Retired CIA analyst Jack Ryan (Ford) is on vacation with his family in London. They witness a terrorist attack on Lord William Holmes (Fox), British Secretary of State for Northern Ireland. Ryan intervenes and is injured, but he kills one of the assailants, Patrick Miller, while his older brother Sean (Bean) looks on. The remaining attackers flee, as Sean is apprehended by the police. While recovering, Ryan is called to testify in court against Miller, who is part of a splinter cell of the Provisional Irish Republican Army. Miller is later convicted for his crimes.
In 1972, eight-year-old Francis "Frankie" McGuire sees his father gunned down due to his Irish republican sympathies. In September 1992, the grown-up Frankie (Brad Pitt) and three other I.R.A. gunmen are involved in a shootout in Belfast when Special Air Service commandos attempt to capture him. 18 British military personnel are killed or wounded. One gunman is killed and another, Desmond, is wounded as Frankie and the last gunman, Sean Phelan (Paul Ronan), escape. An SAS agent asks the wounded man where Frankie is. Desmond is fatally shot by the agent after he says "up your arse". Hiding in the countryside, Frankie and his friend Martin MacDuf (David O'Hara) see a British Army helicopter circling overhead and decide they need Stinger missiles.
Gerry Conlon (Daniel Day-Lewis) is shown in Belfast stripping lead from roofs of houses when security forces home in on the district with armoured cars, and a riot breaks out. Gerry's father, Giuseppe Conlon (Pete Postlethwaite), later saves him from IRA punishment, and he is sent off to London to stay with his aunt, for his own good. Instead, he finds a squat, to explore, as he puts it, "free love and dope". One evening by chance he gains entry to a prostitute's flat and he steals the £700 he finds stashed inside; on that evening in Guildford there is an explosion at a pub that kills four off-duty soldiers and a civilian, and wounds sixty-five others.
County Cork, Ireland, 1920. Dr. Damien O'Donovan is about to leave his native village to practise medicine in a London hospital. Meanwhile, his brother Teddy commands the local flying column of the Irish Republican Army. After a hurling match, Damien witnesses the summary execution of his friend, Micheál Ó Súilleabháin, by British Black and Tans. Although shaken, Damien rebuffs his friends' entreaties to stay in Ireland and join the IRA, saying that the war is unwinnable. As he is leaving town, Damien witnesses the British Army vainly trying to intimidate a railway guard and the train driver for refusing to permit the troops to board. In response, Damien decides to stay and is sworn into Teddy's IRA brigade.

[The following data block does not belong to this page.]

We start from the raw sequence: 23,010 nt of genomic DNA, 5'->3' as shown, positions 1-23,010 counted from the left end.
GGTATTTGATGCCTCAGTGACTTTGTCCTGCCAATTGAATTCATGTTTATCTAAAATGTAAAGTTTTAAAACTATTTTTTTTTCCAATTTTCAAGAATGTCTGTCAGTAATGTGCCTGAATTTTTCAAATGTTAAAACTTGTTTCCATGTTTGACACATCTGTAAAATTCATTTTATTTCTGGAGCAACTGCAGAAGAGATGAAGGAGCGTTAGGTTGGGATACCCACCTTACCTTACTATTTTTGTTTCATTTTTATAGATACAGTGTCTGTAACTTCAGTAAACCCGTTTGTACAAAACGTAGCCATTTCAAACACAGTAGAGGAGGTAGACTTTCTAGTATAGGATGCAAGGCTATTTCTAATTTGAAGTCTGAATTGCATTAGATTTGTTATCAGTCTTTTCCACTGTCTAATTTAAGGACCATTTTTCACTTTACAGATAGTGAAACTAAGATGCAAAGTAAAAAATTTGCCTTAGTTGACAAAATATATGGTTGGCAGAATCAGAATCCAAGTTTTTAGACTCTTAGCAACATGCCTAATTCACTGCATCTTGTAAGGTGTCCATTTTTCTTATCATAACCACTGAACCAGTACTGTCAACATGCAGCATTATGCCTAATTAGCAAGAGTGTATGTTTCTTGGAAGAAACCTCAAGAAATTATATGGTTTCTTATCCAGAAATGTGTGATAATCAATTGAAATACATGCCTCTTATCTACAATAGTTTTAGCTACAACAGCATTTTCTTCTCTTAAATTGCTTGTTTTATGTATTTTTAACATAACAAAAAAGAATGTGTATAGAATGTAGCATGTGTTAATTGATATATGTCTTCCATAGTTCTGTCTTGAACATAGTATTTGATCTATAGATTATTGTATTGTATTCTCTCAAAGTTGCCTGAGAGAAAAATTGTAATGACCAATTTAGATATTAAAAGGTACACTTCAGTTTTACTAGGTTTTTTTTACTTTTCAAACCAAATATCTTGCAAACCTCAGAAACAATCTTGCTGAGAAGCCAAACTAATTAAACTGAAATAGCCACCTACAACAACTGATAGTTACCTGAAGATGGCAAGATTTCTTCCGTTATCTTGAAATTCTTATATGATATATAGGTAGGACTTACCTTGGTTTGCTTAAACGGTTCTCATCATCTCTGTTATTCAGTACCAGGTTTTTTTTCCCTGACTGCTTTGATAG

Former Irish pugilist & Provisional IRA member Danny Flynn (Daniel Day-Lewis) returns home to Belfast from a 14-year stint in prison at the age of 32. Weary of the unbroken cycle of violence in Northern Ireland, he attempts to settle down and live in peace. After meeting his drink-sodden old trainer Ike (Ken Stott), Danny starts up a non-sectarian boxing club for boys in an old gymnasium. While fixing up the old building, however, he runs across a cache of Semtex hidden underneath the stage. He throws the cache into the river.
The film is divided in over 30 chapters. In the fictional Irish town of Tyrellin, near the border of Northern Ireland in the late 1940s, cartoon robins narrate as Patrick Braden's mother, Eily Bergin, abandons him on the doorstep of the local parochial house where his father, Father Liam, lives. He is then placed with an unloving foster mother. Biologically male, a young Patrick is later shown donning a dress and lipstick, which angers his foster family. Patrick is accepted by his close friends Charlie, Irwin, and Lawrence, as well as by Lawrence's father, who tells Patrick Eily looked like blonde American movie star Mitzi Gaynor.